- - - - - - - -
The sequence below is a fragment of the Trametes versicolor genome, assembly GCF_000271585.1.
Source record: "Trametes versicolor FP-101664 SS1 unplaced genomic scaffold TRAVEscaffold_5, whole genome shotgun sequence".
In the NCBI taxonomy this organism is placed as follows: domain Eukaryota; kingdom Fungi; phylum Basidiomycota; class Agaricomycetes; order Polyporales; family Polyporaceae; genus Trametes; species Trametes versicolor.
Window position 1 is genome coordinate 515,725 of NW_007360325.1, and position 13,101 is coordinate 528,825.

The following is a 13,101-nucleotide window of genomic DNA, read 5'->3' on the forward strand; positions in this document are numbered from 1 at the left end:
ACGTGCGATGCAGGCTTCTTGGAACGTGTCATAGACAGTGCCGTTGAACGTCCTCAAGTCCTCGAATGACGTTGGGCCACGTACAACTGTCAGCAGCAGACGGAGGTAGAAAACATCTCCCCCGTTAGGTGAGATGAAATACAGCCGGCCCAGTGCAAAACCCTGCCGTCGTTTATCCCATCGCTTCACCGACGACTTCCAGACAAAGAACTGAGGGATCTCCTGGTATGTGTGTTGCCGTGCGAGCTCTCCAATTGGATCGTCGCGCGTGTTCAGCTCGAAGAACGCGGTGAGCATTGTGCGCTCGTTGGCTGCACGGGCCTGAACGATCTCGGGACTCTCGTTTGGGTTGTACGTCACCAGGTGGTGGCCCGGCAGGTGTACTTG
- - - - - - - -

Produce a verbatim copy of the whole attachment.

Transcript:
The sequence below is a fragment of the Trametes versicolor genome, assembly GCF_000271585.1.
Source record: "Trametes versicolor FP-101664 SS1 unplaced genomic scaffold TRAVEscaffold_5, whole genome shotgun sequence".
In the NCBI taxonomy this organism is placed as follows: domain Eukaryota; kingdom Fungi; phylum Basidiomycota; class Agaricomycetes; order Polyporales; family Polyporaceae; genus Trametes; species Trametes versicolor.
Window position 1 is genome coordinate 515,725 of NW_007360325.1, and position 13,101 is coordinate 528,825.

The following is a 13,101-nucleotide window of genomic DNA, read 5'->3' on the forward strand; positions in this document are numbered from 1 at the left end:
ACGTGCGATGCAGGCTTCTTGGAACGTGTCATAGACAGTGCCGTTGAACGTCCTCAAGTCCTCGAATGACGTTGGGCCACGTACAACTGTCAGCAGCAGACGGAGGTAGAAAACATCTCCCCCGTTAGGTGAGATGAAATACAGCCGGCCCAGTGCAAAACCCTGCCGTCGTTTATCCCATCGCTTCACCGACGACTTCCAGACAAAGAACTGAGGGATCTCCTGGTATGTGTGTTGCCGTGCGAGCTCTCCAATTGGATCGTCGCGCGTGTTCAGCTCGAAGAACGCGGTGAGCATTGTGCGCTCGTTGGCTGCACGGGCCTGAACGATCTCGGGACTCTCGTTTGGGTTGTACGTCACCAGGTGGTGGCCCGGCAGGTGTACTTG